Trebor Scholz teaches in the Department of Culture and Media Studies at Eugene Lang College The New School for Liberal Arts in New York City. Over the last two years, Scholz’ work was comprised of writing, teaching, and conference organization. Dr. Trebor Scholz’ research interests focus on social media, especially in education, art, and media activism outside the United States and Europe. His artwork was shown at several Biennials and he has contributed numerous book chapters and articles in the area of Internet Studies. In 2004, he founded the Institute for Distributed Creativity (iDC). Its mailing list, which he moderates, is a leading discussion forum in network culture. Scholz convened several major conferences including Kosova: Carnival in the Eye of the Storm, Free Cooperation (with G. Lovink), Share Widely, and Situated Technologies (with M. Shepard and O. Khan) and The Internet as Playground and Factory (2009). He is currently working on a monograph and an anthology about digital labor. Watch here – Trebor Scholz – for Trebor’s ideas around participation and social media at DML2011.
Mark Surman
New Collectives Chair
Mark Surman is in the business of connecting things: people, ideas, everything. A community technology activist for almost 20 years, Mark is currently the executive director of the Mozilla Foundation, with a focus on inventing new ways to promote openness and opportunity on the Internet. On the side, Mark convenes conversations about ‘open everything‘ in his home town of Toronto and around the world. Before joining Mozilla, Mark was an open philanthropy fellow at the Shuttleworth Foundation in South Africa, he invented new ways to apply open source thinking to social innovation. Earlier, he was the founding director of, a $26 million effort to network community technology activists in countries around the world. Mark has also served as president of the Commons Group, Director of Content and Community at Web Networks and senior advisor to the Volunteer @ction Online grants program team. Mark’s first real job was training social activists to make their own documentaries in the early 1990s. Website: Watch Mark – Mark Surman – discuss the New Collectives track at DML2011.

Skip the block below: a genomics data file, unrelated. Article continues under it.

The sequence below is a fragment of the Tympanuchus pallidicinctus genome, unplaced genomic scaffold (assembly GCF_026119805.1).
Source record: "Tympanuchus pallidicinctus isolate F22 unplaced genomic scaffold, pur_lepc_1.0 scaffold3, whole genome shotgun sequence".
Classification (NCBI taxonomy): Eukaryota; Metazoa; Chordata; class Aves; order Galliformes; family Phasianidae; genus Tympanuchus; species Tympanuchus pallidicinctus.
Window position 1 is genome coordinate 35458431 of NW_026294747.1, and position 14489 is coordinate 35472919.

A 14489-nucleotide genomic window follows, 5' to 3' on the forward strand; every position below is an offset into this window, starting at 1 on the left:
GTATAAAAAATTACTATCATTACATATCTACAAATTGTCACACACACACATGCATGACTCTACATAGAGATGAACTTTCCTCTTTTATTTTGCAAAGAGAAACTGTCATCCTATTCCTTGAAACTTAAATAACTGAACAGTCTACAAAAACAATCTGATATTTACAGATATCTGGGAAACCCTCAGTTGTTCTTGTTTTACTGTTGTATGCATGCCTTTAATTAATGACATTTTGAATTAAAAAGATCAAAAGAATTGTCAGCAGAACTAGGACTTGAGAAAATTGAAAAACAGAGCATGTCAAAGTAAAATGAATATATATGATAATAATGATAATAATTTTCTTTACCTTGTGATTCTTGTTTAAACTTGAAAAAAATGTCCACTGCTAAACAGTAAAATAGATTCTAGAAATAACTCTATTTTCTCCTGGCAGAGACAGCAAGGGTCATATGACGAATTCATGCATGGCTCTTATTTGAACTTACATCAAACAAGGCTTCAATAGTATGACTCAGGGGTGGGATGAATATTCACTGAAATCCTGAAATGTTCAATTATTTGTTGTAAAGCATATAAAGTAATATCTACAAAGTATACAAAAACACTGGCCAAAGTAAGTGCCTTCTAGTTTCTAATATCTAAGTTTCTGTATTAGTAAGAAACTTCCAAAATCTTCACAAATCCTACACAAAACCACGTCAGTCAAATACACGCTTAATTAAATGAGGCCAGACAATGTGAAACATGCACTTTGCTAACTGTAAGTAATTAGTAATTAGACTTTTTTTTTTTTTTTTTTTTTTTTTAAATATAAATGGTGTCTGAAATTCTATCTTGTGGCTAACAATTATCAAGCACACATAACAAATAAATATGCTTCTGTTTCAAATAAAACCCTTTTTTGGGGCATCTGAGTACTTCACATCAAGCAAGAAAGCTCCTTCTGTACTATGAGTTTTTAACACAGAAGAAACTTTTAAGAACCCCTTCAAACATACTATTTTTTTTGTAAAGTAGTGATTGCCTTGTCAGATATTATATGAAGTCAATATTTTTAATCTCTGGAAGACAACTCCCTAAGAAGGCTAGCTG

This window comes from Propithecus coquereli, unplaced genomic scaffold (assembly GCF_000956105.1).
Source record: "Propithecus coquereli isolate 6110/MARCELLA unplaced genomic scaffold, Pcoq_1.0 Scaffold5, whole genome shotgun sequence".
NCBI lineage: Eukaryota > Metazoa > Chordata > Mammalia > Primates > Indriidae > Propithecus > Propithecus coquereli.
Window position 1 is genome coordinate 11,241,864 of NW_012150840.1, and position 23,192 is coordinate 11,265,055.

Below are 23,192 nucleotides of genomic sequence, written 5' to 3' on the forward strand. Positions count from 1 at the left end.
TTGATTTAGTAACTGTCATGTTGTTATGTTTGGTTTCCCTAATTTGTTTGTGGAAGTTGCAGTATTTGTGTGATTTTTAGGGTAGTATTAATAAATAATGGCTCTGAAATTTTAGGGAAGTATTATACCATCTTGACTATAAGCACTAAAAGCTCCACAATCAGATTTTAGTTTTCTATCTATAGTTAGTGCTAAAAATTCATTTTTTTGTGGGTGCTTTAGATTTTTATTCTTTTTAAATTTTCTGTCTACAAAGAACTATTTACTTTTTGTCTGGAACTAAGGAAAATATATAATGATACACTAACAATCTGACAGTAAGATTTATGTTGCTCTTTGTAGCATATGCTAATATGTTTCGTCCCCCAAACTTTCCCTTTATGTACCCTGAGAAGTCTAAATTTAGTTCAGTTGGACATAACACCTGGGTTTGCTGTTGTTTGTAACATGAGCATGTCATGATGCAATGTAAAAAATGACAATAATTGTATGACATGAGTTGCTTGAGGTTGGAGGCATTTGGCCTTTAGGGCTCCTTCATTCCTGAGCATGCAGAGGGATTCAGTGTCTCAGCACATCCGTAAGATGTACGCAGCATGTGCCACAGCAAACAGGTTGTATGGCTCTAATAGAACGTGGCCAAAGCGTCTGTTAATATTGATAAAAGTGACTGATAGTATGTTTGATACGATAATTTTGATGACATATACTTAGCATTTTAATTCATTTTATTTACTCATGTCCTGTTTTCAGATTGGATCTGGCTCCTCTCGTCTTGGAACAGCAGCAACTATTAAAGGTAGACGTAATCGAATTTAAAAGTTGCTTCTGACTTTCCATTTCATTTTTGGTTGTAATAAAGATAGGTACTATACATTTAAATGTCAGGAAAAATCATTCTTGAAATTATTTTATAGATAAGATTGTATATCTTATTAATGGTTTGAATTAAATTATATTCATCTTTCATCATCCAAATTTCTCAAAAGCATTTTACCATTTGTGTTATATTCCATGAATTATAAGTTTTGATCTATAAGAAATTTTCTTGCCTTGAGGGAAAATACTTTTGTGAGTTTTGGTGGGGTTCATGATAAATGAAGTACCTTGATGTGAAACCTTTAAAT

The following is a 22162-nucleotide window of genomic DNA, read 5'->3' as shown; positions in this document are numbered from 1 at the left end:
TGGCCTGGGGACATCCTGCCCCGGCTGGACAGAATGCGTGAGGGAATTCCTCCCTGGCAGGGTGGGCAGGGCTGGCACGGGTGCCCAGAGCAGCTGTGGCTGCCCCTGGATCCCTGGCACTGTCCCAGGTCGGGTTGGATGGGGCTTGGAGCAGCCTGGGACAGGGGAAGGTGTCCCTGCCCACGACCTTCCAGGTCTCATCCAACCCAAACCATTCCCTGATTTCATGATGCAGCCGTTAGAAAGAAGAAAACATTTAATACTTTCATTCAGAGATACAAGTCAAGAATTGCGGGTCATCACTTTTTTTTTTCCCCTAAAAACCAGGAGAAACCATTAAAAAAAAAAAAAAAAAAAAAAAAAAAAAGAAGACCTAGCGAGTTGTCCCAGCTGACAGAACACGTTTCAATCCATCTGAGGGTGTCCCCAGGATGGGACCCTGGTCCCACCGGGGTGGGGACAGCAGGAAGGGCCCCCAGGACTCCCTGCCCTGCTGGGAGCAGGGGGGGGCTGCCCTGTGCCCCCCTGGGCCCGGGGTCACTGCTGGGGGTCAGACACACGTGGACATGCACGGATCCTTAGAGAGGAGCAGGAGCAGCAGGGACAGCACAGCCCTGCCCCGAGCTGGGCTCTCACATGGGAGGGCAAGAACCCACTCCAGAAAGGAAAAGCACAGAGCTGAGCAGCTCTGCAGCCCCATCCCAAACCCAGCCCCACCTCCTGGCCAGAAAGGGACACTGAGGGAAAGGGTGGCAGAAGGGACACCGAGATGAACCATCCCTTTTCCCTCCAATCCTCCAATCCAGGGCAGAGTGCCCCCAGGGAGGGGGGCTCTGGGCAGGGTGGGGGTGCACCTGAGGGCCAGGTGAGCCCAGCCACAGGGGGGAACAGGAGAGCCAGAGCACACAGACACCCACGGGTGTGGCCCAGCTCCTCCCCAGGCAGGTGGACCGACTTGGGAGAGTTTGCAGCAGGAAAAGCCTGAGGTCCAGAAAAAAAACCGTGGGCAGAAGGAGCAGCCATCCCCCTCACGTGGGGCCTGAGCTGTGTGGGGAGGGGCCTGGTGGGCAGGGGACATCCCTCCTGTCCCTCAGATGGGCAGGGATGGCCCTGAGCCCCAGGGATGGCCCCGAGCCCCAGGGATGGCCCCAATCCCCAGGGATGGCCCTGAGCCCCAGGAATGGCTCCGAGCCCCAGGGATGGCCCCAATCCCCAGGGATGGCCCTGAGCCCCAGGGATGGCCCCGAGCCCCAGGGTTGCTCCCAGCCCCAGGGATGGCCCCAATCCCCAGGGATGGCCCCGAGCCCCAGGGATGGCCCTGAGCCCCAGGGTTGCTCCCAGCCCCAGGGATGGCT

S. Craig Watkins
Youth, Digital Media and Empowerment Chair
S. Craig Watkins studies young people’s social and digital media behaviors. He teaches in the departments of Radio-Television-Film and Sociology and the Center for African and African American Studies. His latest book, The Young and the Digital: What the Migration to Social Network Sites, Games, and Anytime, Anywhere Media Means for Our Future (Beacon 2009), is based on survey research, in-depth interviews, and fieldwork with teens, young twenty-somethings, teachers, parents, and technology advocates. The Young and the Digital explores young people’s dynamic engagement with social media, games, mobile phones, and communities like Facebook and MySpace. Watkins has participated in the MacArthur Foundation initiative on Youth, Digital Media and Learning a collection of scholars, visionaries, thought leaders, and practitioners from across the world that explores the intersection of digital media, everyday life, and learning. His work on this groundbreaking project has focused on the culture of gaming, the shifting contours of the digital divide, and the social consequences of young people’s innovative uses of new media technologies. Watch Craig – S. Craig Watkins – outline his vision for DML2011.